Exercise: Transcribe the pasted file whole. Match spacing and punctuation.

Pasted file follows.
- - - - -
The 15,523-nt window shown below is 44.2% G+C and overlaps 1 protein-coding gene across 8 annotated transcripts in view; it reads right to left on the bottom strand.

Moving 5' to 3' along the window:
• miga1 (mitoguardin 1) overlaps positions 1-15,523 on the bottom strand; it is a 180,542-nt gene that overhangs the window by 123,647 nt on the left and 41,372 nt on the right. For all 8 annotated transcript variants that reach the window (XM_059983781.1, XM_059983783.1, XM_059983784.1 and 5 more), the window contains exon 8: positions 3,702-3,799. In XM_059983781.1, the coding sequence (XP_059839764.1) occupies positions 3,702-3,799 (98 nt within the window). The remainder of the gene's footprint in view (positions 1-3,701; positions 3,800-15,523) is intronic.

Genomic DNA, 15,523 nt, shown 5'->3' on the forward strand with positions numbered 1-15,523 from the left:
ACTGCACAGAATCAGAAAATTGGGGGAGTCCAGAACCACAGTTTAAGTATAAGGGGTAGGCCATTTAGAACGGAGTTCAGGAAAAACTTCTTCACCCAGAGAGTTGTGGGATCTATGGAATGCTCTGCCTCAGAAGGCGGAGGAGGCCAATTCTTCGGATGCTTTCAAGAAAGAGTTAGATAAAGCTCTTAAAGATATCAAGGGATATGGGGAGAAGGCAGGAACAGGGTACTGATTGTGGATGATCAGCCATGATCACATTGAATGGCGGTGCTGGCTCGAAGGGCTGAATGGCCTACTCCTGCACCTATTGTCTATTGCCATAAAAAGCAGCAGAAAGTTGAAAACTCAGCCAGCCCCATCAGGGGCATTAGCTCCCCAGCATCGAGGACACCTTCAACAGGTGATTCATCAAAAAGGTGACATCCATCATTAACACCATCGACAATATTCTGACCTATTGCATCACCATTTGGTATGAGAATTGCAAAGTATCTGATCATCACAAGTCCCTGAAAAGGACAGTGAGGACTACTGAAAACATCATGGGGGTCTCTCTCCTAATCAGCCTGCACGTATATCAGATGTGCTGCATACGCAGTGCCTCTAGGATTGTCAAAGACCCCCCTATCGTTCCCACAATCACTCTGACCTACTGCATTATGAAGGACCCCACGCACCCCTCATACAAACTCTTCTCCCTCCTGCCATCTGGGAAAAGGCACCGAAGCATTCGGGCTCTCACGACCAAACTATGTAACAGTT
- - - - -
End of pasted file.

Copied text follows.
The 15,523-nt window shown below is 44.2% G+C and overlaps 1 protein-coding gene across 8 annotated transcripts in view; it reads right to left on the bottom strand.

Moving 5' to 3' along the window:
• miga1 (mitoguardin 1) overlaps positions 1-15,523 on the bottom strand; it is a 180,542-nt gene that overhangs the window by 123,647 nt on the left and 41,372 nt on the right. For all 8 annotated transcript variants that reach the window (XM_059983781.1, XM_059983783.1, XM_059983784.1 and 5 more), the window contains exon 8: positions 3,702-3,799. In XM_059983781.1, the coding sequence (XP_059839764.1) occupies positions 3,702-3,799 (98 nt within the window). The remainder of the gene's footprint in view (positions 1-3,701; positions 3,800-15,523) is intronic.

Genomic DNA, 15,523 nt, shown 5'->3' on the forward strand with positions numbered 1-15,523 from the left:
ACTGCACAGAATCAGAAAATTGGGGGAGTCCAGAACCACAGTTTAAGTATAAGGGGTAGGCCATTTAGAACGGAGTTCAGGAAAAACTTCTTCACCCAGAGAGTTGTGGGATCTATGGAATGCTCTGCCTCAGAAGGCGGAGGAGGCCAATTCTTCGGATGCTTTCAAGAAAGAGTTAGATAAAGCTCTTAAAGATATCAAGGGATATGGGGAGAAGGCAGGAACAGGGTACTGATTGTGGATGATCAGCCATGATCACATTGAATGGCGGTGCTGGCTCGAAGGGCTGAATGGCCTACTCCTGCACCTATTGTCTATTGCCATAAAAAGCAGCAGAAAGTTGAAAACTCAGCCAGCCCCATCAGGGGCATTAGCTCCCCAGCATCGAGGACACCTTCAACAGGTGATTCATCAAAAAGGTGACATCCATCATTAACACCATCGACAATATTCTGACCTATTGCATCACCATTTGGTATGAGAATTGCAAAGTATCTGATCATCACAAGTCCCTGAAAAGGACAGTGAGGACTACTGAAAACATCATGGGGGTCTCTCTCCTAATCAGCCTGCACGTATATCAGATGTGCTGCATACGCAGTGCCTCTAGGATTGTCAAAGACCCCCCTATCGTTCCCACAATCACTCTGACCTACTGCATTATGAAGGACCCCACGCACCCCTCATACAAACTCTTCTCCCTCCTGCCATCTGGGAAAAGGCACCGAAGCATTCGGGCTCTCACGACCAAACTATGTAACAGTT